- Capacity building for students in disciplines relevant to oil and gas activities – aiming to provide future geology and engineering students with English language skills and other relevant business skills. A first programme has been established with 28 students of the Institute of Earth Sciences (IST) to provide them with English language training and basic presentation skills. This is again being provided through the British Council in Dakar.
We are proud to be sponsoring the Great Entrepreneur competition for 2015/16 in Senegal, a British Council initiative. The competition selects a shortlist of projects whose sponsors are then given a range of training and coaching opportunities to build their business. From these an eventual winner is chosen. The aim of the competition is to promote opportunities for young entrepreneurs in Senegal and develop their skills to progress their ideas. The winner was announced in February 2016.
In addition, we supported The Hunger Project’s microfinance programme. The Hunger Project (THP) has been working in Senegal since 1991. This non-profit organisation uses integrated programmes that combine confidence-building tools and training to empower communities to take the lead in their own development. Ultimately, the aim is that communities are able to take the necessary steps to end their own hunger and poverty using a model known as the Epicentre Strategy. THP has 10 epicentres in Senegal that serve a population of some 178,000 across 211 villages. Through this strategy, between 15,000 and 25,000 people are brought together in each epicentre –or cluster of villages – giving villages more influence with local government and better access to basic services, and increasing a community’s ability to collectively use resources. As part of the Epicentre Strategy, we have committed to support THP’s programme to create a women-led microfinance programme that will encompass financial management training and seed a microloans and savings facility for rural communities within the epicentres.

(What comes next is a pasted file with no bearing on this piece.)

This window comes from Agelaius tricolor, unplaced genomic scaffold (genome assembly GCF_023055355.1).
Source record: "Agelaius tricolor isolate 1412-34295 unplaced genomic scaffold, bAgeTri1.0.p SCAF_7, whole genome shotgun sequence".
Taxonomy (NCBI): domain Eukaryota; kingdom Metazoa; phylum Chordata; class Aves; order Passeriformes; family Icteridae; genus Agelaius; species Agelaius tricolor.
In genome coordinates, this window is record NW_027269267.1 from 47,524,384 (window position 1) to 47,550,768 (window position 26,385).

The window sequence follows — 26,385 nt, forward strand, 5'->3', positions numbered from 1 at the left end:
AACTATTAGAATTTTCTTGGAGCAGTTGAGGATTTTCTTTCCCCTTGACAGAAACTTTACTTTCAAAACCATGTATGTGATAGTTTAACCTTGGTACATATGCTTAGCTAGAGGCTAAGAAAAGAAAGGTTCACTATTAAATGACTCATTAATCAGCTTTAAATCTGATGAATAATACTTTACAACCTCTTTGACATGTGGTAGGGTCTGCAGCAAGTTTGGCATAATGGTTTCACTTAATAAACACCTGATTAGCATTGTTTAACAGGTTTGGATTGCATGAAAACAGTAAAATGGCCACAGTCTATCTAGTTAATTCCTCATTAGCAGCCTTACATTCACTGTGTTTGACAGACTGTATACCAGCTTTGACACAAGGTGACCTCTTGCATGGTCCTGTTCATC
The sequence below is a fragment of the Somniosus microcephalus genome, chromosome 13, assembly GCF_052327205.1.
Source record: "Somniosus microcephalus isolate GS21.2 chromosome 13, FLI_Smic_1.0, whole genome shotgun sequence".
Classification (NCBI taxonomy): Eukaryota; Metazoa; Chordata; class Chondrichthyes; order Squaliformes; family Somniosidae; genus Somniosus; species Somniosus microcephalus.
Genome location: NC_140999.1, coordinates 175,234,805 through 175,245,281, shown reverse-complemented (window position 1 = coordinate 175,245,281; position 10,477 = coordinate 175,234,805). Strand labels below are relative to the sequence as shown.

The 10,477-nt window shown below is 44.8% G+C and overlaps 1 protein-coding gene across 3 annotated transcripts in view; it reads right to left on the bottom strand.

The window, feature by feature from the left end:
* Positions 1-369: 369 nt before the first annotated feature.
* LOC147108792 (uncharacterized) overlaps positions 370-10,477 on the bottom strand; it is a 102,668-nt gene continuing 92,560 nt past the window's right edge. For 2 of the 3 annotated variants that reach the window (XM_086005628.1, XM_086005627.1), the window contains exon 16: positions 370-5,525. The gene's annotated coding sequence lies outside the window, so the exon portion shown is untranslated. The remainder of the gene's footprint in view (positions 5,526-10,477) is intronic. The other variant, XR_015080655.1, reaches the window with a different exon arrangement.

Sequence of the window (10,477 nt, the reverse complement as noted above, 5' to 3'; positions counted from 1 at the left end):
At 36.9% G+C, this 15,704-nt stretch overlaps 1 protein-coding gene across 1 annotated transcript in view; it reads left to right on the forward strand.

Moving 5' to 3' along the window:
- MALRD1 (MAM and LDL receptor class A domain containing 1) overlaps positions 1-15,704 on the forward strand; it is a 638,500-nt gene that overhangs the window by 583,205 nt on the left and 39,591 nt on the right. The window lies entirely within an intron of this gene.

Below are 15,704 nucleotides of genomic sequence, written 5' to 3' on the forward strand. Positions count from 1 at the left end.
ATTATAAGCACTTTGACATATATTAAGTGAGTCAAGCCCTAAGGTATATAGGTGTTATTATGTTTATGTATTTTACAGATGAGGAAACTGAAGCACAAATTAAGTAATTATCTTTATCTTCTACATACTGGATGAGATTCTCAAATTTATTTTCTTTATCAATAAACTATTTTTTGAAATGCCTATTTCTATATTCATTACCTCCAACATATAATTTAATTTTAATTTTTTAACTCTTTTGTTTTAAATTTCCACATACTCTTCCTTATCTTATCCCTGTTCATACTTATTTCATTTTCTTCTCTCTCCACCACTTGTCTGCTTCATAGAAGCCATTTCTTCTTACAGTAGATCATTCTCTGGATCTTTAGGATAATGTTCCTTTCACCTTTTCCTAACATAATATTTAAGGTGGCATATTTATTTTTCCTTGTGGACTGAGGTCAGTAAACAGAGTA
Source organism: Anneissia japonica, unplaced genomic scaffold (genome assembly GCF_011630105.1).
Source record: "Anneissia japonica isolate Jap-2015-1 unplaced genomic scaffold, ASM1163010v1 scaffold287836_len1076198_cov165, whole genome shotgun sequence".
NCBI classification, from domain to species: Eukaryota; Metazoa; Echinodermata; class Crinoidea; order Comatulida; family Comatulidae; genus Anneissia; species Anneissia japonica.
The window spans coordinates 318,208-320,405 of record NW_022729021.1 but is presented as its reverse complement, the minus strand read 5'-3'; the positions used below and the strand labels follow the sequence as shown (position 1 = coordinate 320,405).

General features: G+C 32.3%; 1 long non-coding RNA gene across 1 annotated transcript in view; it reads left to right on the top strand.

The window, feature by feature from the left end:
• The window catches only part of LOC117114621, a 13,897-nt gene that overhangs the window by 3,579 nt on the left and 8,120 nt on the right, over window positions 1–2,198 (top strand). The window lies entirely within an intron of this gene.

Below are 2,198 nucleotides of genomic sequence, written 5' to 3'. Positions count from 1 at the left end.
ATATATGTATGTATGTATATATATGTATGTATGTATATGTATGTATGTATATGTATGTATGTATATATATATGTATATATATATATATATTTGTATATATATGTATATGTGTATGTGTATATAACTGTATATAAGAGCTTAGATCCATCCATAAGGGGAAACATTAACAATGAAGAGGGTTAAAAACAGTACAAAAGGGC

Environment, health and wellbeing
We have approved investment in ECOBAG, a project that won the Great Entrepreneur competition in 2014. ECOBAG collects plastic waste from neighbourhoods and recycles it into plastic pellets to sell on to producers of plastic products. The project promotes waste recycling and a community refuse collection system. Cairn is providing support for the purchase of improved equipment to grow the business and promote HSE standards on the site.
Charitable giving and humanitarian aid
There have been no activities in 2015. This strand has been identified to provide some discretionary support in the event of a major emergency in the country, such as major floods as have been experienced in Dakar in recent years.